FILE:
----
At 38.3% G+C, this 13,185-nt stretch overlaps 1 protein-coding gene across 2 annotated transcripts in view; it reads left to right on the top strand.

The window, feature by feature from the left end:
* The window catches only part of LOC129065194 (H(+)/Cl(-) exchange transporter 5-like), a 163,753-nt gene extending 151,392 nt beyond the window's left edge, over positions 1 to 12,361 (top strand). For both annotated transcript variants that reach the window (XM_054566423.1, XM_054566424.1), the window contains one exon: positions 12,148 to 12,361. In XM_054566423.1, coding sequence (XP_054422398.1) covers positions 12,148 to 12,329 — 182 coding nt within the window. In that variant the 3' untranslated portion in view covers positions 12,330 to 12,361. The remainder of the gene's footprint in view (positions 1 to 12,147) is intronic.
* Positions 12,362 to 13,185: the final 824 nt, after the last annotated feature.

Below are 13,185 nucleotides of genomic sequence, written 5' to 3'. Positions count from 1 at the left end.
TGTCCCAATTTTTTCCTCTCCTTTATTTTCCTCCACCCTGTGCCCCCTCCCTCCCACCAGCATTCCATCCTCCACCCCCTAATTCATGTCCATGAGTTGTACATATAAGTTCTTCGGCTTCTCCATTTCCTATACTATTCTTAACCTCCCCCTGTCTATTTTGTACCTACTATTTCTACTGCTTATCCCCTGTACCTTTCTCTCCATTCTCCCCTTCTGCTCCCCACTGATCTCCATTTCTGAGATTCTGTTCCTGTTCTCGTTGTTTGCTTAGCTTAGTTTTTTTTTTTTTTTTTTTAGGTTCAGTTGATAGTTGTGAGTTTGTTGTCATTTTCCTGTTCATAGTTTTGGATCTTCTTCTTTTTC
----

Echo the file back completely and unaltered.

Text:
At 38.3% G+C, this 13,185-nt stretch overlaps 1 protein-coding gene across 2 annotated transcripts in view; it reads left to right on the top strand.

The window, feature by feature from the left end:
* The window catches only part of LOC129065194 (H(+)/Cl(-) exchange transporter 5-like), a 163,753-nt gene extending 151,392 nt beyond the window's left edge, over positions 1 to 12,361 (top strand). For both annotated transcript variants that reach the window (XM_054566423.1, XM_054566424.1), the window contains one exon: positions 12,148 to 12,361. In XM_054566423.1, coding sequence (XP_054422398.1) covers positions 12,148 to 12,329 — 182 coding nt within the window. In that variant the 3' untranslated portion in view covers positions 12,330 to 12,361. The remainder of the gene's footprint in view (positions 1 to 12,147) is intronic.
* Positions 12,362 to 13,185: the final 824 nt, after the last annotated feature.

Below are 13,185 nucleotides of genomic sequence, written 5' to 3'. Positions count from 1 at the left end.
TGTCCCAATTTTTTCCTCTCCTTTATTTTCCTCCACCCTGTGCCCCCTCCCTCCCACCAGCATTCCATCCTCCACCCCCTAATTCATGTCCATGAGTTGTACATATAAGTTCTTCGGCTTCTCCATTTCCTATACTATTCTTAACCTCCCCCTGTCTATTTTGTACCTACTATTTCTACTGCTTATCCCCTGTACCTTTCTCTCCATTCTCCCCTTCTGCTCCCCACTGATCTCCATTTCTGAGATTCTGTTCCTGTTCTCGTTGTTTGCTTAGCTTAGTTTTTTTTTTTTTTTTTTTAGGTTCAGTTGATAGTTGTGAGTTTGTTGTCATTTTCCTGTTCATAGTTTTGGATCTTCTTCTTTTTC